Two acquaintances—both with humanities degrees, of course—have recently told me they don’t believe there are any laws of economics. That would surely make politics easier, I admit, as would possessing telepathy or the power of unaided flight. These friends almost make me nostalgic for college, where I often encountered hardcore relativists who really didn’t think there was an external physical universe beyond our (very liberal) opinions.
But the laws of economics aren’t just rules concocted by humans and jotted down in a book somewhere like government’s laws. I will concede the laws of econ don’t quite have the same metaphysical status as mathematical principles, arguably not even the reliability of physics. Think of them, though, as akin to the laws of gaseous motion. That is, one could coherently imagine them being violated, but it doesn’t seem to happen.
As Douglas Adams taught us in a memorable Hitchhiker’s Guide to the Galaxy passage, all the particles in an object could, in quantum-mechanical principle, suddenly leap several feet to the left simultaneously. There’s always some tiny, tiny probability of that happening. But it obviously doesn’t happen often enough for any of us to have observed it in real life. Likewise, all the gas particles in a heated chamber might happen to bounce over into one small corner and stay there for several minutes without spreading out into the rest of the room. It just doesn‘t happen often enough to be worth worrying about, not in the lifetime of this universe.
And economists note, reasonably enough, that (absent changes in public tastes or other demand-side factors) people tend to buy more of things when they become inexpensive and buy less of things when they become more expensive—all else being equal, which is a key phrase. No one is denying the presence of myriad contextual factors such as changes in availability, newly-discovered uses for old commodities, or the rise of alternative/rival products. Again: all else being equal, etc.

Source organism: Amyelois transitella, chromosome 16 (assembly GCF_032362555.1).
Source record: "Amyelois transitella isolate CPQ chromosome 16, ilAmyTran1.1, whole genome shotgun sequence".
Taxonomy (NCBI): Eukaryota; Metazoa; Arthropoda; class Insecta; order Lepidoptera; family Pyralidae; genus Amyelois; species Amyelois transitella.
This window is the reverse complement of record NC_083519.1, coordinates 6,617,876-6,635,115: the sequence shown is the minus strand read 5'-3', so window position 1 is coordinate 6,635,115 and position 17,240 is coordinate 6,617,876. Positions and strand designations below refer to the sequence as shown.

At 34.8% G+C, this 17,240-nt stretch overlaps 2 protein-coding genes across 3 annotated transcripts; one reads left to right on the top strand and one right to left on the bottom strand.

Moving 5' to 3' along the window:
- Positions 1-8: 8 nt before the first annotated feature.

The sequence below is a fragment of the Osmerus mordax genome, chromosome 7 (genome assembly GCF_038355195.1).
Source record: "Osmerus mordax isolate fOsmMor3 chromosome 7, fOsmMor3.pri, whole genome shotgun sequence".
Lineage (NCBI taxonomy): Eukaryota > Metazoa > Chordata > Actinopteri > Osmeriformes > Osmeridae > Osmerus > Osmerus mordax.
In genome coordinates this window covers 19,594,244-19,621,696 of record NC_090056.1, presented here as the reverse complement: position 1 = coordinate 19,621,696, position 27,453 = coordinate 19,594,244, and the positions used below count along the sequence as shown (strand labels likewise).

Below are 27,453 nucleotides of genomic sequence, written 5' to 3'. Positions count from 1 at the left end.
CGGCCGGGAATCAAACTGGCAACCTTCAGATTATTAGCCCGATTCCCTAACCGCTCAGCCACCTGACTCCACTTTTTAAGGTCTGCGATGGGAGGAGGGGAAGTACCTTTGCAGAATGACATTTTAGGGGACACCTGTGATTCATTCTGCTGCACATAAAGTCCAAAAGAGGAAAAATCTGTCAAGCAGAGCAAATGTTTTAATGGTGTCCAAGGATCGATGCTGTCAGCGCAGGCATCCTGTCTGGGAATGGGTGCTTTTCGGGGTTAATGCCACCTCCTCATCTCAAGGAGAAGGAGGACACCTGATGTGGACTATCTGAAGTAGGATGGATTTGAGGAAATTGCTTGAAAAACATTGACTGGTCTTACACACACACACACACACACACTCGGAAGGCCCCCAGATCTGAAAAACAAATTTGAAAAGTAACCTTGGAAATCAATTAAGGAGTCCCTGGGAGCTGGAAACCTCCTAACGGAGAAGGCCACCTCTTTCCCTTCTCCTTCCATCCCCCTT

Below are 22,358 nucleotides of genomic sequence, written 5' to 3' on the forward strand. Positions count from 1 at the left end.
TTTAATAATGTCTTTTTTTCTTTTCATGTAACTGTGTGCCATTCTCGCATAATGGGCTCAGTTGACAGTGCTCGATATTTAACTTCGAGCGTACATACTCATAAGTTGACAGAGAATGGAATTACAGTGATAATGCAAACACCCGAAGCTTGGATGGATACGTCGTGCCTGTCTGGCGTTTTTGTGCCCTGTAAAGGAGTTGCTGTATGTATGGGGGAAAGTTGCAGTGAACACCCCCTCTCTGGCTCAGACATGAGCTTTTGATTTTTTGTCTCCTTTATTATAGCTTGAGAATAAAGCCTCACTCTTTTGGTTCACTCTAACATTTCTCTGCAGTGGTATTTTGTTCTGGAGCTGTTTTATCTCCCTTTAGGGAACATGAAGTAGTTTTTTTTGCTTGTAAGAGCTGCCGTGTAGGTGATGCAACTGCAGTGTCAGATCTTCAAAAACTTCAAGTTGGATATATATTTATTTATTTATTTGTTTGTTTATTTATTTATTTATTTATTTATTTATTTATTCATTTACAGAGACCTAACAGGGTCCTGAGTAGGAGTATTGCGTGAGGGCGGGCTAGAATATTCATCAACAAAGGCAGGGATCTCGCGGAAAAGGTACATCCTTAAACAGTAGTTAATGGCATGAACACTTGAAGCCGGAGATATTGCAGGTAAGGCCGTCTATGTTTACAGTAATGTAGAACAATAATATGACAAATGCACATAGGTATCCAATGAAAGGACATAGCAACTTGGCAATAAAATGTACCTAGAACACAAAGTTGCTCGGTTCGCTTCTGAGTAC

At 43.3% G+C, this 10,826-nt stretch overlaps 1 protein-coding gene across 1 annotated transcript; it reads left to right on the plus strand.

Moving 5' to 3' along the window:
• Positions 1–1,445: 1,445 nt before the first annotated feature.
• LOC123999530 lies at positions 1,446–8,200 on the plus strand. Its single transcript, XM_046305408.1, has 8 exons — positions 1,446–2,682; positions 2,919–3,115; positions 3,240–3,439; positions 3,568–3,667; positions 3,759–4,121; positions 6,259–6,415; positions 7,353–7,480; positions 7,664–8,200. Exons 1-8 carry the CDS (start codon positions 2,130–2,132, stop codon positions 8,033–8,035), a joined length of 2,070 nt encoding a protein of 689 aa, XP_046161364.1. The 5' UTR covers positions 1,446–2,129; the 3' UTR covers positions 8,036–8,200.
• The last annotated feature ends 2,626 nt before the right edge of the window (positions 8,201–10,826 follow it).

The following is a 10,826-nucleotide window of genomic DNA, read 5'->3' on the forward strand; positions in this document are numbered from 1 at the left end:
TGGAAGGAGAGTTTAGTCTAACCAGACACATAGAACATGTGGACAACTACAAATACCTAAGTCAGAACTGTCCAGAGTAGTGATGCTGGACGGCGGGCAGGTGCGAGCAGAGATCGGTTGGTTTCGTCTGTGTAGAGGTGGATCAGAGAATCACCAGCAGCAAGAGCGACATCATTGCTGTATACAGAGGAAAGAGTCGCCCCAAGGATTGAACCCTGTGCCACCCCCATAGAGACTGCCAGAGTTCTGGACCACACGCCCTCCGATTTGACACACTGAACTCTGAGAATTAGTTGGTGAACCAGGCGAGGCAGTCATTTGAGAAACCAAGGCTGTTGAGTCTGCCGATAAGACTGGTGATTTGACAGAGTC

Sure, people do crazy, unexpected things once in a while, so economists can’t perfectly predict what they’ll do. Someone might just set his paycheck on fire instead of spending the money.
But as the anarcho-capitalist law professor David D. Friedman puts it, even if you just believe that people behave in a self-interested rational fashion about half the time, the laws of economics will enable you to predict their behavior more accurately than if you reversed the assumptions of economics or assumed nothing at all. (None of this implies it is irrational for people to have charitable desires or to assess costs and benefits in terms other than dollars, either. Competent economists do not deny human psychology.) We can all vote for upward-sloping demand curves, in other words, but it still won’t happen.
So, when your pro-free-market friend expresses wariness about the affordability of the latest congressional “budget compromise,” criticizes Barack Obama and Elizabeth Warren’s hypocrisy in denouncing crony capitalism yet backing the recent reauthorization of the Export-Import Bank, or notes that Barney Frank was prone to shake down the very financial institutions he was regulating for preemptive contributions, don’t assume that your friend is just choosing to dwell in a frowny-faced but optional universe while you choose, out of greater compassion, to dwell in one full of free unicorn rides and “bold,” productive government action.
Your friend might be more like someone who keeps insisting 2 + 2 = 4 even while he’s being called a killjoy for not trying out 5 once in a while. But then, I also knew a former humanities major who misremembered that scene in Orwell and thought the bad guys were the ones insisting 2 + 2 = 4, whereas believing 2 + 2 = 5 is “liberating.” Let me slowly count on my fingers, like an unsmiling accountant, all the reasons that false memory is ironic and dangerous.
—Todd Seavey can be found on Twitter, Blogger, and Facebook, daily on Splice Today, and soon on bookshelves with the volume Libertarianism for Beginners.